Virus elimination delivers New Zealand 4% unemployment

Eat this Australia:

Labour market at a glance

  • Unemployment rate fell to 4.0 percent.
  • Underutilisation rate rose to 12.0 percent.
  • Employment rate fell to 66.9 percent.
  • Filled jobs fell 0.5 percent.
  • Average weekly earnings (including overtime) fell 2.8 percent
  • Wage rates increased 2.1 percent annually.
Employment at a glance (seasonally adjusted) Jun 2020 quarter Quarterly change Annual change
Percent Percentage points
Unemployment rate 4.0 -0.2 0.0
Underutilisation rate 12.0 1.6 0.9
Employment rate 66.9 -0.6 -0.6
Labour force participation rate 69.7 -0.8 -0.6
(000) Percent
 Unemployed  111  -5.1 2.1
 Employed  2665  -0.4  1.2
 Filled jobs  1989  -0.5  0.8
 Working-age population  3984  0.5  2.0
 Wages at a glance  Index Percent
Wage inflation (salary and wage rates, including overtime) All sectors 1218 0.2 2.1
Private sector 1222 0.2 1.7
Public sector  1206  0.2  3.0
 LCI analytical unadjusted  1395  0.4   3.1
 $ Percent
 Average ordinary time hourly earnings  33.33  0.6  3.0
 Hours at a glance (figures seasonally adjusted)   Hours  Percent
 Average weekly paid hours for FTEs (QES)  Ordinary time  36.91  -2.6  -2.4
 Total  37.44  -3.1  -3.0
 (millions)  Percent
 Total weekly paid hours (QES)  60.6  -3.4  -1.9
 Total actual weekly hours worked (HLFS)  81.4  -10.3  -9.1
Note:

LCI – labour cost index

QES – quarterly employment survey

HLFS – household labour force survey

FTEs – full-time equivalent employees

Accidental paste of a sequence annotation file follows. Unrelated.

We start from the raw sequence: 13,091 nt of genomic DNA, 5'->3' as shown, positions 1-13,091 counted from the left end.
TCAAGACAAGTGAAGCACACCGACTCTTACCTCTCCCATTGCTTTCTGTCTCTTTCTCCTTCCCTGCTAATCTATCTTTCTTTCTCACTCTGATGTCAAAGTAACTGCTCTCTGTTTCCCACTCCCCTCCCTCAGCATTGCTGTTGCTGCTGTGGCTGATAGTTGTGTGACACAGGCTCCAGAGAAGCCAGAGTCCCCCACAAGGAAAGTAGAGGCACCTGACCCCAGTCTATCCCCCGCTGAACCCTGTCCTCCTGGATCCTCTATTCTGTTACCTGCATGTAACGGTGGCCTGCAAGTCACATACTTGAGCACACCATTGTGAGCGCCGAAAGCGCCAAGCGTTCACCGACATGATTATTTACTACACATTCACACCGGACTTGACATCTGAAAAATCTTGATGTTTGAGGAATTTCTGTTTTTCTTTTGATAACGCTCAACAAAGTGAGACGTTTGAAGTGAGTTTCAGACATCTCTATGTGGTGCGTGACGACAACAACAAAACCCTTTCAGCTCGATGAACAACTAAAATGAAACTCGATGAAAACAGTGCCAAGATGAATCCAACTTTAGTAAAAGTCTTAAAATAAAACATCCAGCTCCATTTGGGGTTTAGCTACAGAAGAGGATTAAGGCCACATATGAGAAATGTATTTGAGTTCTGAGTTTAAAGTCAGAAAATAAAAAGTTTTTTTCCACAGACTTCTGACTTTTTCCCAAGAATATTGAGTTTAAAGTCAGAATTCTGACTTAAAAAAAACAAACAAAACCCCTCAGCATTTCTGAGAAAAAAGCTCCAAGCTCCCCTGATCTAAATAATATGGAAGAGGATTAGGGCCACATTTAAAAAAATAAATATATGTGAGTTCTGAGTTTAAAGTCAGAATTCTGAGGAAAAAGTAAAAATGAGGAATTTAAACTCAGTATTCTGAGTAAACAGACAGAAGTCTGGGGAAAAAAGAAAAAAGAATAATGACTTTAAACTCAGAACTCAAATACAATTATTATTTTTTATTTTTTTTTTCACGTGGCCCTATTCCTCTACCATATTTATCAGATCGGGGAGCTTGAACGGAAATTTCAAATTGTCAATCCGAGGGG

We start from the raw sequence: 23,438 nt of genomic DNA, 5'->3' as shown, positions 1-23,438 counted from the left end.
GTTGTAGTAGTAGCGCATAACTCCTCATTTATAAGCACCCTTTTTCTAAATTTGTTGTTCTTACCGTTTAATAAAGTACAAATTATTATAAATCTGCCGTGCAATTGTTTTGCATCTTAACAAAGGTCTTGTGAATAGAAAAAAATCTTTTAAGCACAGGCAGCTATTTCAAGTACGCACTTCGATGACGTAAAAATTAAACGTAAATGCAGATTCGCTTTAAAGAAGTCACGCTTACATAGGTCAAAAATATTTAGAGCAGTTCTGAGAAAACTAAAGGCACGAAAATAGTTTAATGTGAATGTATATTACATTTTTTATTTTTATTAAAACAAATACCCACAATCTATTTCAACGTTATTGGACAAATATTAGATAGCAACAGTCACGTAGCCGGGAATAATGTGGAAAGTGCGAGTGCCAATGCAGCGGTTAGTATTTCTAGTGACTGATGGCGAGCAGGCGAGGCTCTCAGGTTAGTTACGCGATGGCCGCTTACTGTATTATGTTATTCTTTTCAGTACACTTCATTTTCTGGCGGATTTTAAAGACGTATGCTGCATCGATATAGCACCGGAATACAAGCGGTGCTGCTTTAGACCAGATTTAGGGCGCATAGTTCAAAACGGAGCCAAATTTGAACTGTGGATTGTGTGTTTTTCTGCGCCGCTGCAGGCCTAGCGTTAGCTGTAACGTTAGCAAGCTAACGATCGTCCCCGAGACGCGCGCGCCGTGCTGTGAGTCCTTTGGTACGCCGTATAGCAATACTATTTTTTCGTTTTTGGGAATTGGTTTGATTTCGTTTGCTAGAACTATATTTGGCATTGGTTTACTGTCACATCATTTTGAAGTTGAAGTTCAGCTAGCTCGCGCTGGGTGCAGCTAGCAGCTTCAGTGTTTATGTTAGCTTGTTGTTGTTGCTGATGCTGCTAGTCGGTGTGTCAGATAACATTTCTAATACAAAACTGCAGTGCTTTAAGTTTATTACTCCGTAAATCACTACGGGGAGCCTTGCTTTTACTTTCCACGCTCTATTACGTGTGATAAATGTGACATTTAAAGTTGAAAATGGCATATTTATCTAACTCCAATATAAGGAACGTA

Due to rounding, changes do not always sum to the published totals.

Summary

In the June 2020 quarter, unemployment and employment both fell, as more people were not in the labour force.

Underutilisation rose this quarter, as unemployment falls were outweighed by rises in underemployment (people working part-time who wanted and were available to increase their hours) and available potential jobseekers (jobless people who would have been unemployed if they had been actively looking for work).

Hours fell far more sharply than employment, reflecting reduced hours worked during lockdown by people who remained employed. Hours paid for by businesses in the quarterly employment survey (QES) fell less than hours actually worked in the household labour force survey (HLFS), as many businesses were able to continue to pay some or all wages over the quarter.

Wages remained relatively static when quality and quantity controlled in the labour cost index (LCI), buoyed primarily by April’s minimum wage increase, but weekly earnings per FTE dropped sharply in the QES, as steady hourly pay could not compensate for falling weekly hours.

Note: Labour force status classifications unchanged in response to COVID-19